The Impact of the First Test Tube Baby (Louise Brown)
Concerns about IVF long-term health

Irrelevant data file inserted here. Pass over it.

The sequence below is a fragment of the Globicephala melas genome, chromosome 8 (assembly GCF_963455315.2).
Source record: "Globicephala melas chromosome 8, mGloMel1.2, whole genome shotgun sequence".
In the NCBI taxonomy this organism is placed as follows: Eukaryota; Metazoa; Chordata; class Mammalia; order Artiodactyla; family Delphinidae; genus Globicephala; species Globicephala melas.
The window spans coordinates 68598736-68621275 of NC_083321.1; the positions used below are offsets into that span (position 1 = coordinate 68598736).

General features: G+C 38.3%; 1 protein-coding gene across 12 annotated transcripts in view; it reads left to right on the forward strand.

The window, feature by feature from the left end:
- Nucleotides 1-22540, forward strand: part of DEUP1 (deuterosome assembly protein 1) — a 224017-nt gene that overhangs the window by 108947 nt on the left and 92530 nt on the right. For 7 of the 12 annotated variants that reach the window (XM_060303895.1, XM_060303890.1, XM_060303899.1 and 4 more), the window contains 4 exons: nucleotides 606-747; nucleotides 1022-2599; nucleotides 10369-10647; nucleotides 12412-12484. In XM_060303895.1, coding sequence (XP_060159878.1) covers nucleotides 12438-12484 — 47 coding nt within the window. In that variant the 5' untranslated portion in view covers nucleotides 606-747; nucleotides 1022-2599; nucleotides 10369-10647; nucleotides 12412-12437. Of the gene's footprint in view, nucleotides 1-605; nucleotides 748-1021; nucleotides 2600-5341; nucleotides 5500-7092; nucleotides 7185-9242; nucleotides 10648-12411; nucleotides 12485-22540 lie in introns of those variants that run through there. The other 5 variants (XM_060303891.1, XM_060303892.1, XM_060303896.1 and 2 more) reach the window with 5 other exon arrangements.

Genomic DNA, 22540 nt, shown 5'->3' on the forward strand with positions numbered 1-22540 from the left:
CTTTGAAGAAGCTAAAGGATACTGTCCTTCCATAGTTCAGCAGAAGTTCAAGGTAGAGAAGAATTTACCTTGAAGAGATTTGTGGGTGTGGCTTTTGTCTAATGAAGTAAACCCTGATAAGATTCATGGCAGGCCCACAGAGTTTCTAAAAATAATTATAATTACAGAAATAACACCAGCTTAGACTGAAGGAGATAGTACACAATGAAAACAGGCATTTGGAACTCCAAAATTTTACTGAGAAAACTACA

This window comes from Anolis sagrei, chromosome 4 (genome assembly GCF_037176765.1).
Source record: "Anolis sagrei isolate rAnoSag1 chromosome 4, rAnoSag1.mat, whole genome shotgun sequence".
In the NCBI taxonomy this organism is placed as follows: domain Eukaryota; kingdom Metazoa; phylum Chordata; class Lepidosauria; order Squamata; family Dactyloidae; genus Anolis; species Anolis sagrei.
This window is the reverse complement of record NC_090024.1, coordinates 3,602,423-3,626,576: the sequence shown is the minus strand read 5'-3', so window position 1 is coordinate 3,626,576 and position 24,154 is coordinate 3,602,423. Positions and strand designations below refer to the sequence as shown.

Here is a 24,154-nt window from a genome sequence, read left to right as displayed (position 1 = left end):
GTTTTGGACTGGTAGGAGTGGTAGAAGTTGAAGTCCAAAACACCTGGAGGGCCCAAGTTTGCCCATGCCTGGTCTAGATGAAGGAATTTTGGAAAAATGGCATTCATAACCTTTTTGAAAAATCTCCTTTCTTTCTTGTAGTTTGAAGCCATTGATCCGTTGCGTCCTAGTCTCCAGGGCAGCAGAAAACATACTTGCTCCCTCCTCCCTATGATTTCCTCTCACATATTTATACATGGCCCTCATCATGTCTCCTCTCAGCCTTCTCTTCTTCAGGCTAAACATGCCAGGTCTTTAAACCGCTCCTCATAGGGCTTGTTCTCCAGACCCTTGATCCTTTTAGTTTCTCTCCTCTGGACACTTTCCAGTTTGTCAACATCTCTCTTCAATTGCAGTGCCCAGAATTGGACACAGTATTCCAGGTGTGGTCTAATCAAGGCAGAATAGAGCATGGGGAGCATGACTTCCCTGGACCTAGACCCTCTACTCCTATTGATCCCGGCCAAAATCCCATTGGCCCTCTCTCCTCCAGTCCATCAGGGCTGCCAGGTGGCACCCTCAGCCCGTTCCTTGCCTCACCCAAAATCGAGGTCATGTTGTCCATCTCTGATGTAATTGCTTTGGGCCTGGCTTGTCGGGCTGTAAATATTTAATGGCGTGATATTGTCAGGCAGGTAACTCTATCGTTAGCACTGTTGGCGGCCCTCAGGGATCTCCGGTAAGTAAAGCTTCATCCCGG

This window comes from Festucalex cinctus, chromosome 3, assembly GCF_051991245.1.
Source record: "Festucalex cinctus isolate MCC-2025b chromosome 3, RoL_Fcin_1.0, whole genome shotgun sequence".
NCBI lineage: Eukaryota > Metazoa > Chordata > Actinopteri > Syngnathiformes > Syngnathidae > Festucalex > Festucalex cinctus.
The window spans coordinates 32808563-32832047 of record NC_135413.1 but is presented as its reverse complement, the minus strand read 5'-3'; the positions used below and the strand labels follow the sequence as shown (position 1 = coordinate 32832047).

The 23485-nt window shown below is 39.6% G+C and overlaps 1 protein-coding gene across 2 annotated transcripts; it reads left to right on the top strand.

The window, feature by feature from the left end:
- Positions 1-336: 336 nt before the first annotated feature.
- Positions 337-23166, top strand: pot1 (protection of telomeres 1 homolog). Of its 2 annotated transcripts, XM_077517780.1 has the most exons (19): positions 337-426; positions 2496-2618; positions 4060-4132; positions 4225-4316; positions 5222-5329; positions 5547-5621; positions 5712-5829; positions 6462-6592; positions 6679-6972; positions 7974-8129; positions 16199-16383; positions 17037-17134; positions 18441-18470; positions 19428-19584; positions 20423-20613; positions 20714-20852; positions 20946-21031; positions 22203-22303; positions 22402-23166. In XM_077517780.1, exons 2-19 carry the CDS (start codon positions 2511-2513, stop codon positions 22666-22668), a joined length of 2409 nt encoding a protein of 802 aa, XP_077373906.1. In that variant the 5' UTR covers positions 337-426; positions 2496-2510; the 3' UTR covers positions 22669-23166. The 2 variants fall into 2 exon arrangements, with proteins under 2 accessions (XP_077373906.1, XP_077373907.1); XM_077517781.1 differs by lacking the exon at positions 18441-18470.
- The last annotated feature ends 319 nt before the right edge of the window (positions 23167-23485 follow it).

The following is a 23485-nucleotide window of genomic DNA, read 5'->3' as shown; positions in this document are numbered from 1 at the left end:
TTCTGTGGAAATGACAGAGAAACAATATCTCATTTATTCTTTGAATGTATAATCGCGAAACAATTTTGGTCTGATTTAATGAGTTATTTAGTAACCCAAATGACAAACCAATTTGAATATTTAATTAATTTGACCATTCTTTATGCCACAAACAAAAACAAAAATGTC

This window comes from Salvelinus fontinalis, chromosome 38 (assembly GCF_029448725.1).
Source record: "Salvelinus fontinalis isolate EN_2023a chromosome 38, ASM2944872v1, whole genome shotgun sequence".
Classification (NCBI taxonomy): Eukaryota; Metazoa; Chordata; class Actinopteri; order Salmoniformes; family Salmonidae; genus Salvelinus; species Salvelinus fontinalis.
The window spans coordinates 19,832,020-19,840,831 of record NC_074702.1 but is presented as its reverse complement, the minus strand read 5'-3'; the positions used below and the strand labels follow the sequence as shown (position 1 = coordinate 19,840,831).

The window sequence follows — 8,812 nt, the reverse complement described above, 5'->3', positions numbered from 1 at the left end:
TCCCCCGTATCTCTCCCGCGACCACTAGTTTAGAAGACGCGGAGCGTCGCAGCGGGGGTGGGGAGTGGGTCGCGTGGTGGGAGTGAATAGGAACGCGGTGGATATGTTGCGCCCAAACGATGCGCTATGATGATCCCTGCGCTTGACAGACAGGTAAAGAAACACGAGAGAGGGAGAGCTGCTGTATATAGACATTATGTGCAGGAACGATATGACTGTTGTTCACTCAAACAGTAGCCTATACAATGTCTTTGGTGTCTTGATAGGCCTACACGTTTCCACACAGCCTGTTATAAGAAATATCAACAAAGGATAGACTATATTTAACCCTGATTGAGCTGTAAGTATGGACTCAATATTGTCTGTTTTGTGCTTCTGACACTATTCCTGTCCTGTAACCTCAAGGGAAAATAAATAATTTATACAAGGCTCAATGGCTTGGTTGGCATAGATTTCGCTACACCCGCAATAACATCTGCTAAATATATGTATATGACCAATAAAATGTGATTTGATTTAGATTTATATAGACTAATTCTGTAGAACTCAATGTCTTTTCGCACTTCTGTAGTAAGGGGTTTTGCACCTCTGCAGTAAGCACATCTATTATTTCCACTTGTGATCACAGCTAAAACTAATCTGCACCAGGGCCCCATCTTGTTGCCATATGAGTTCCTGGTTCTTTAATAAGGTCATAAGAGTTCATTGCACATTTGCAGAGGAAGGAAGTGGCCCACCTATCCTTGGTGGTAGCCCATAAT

Over the past ten years, I have met more and more people who have had their children with the assistance of IVF. This got me wondering if there would be any long-term detrimental effects to the human species, if those with suboptimal fertility continue to reproduce generations of children sharing their problem? Will this be a non-issue because the hereditary factor is a gamble, not a guarantee? Or will this be a non-issue because the improvement of technology and/or the evolution of our kind will increase in tandem with this growing problem and thus cancel itself out? Or, will this be an issue and we just haven't crossed that bridge yet? Your thoughts.Robert George: There’s a health concern, about what, in the long term, physical consequences of IVF conception will be… We all breathed a sigh of relief when Louise Brown was born and was healthy, or at least appeared to be healthy. It seemed at the time as though the concerns that IVF might be risky from a health vantage point had been misplaced. But now that the cohort of children originally conceived by IVF has entered its late twenties and early thirties, the anecdotal evidence is beginning to pile up that there are long-term health consequences, negative health consequences of IVFconceptions. Now, we don’t know whether that can be rigorously demonstrated. As I say, we only have anecdotal evidence. But it’s critically important that we do the studies that will enable us to know whether in fact, over the long term, there are higher rates of disease, morbidity, among children conceived in IVF. It’s very important for the future that potential parents who are contemplating the use of in vitro fertilization know what the potential health risks, if any, are for the children whom they will conceive.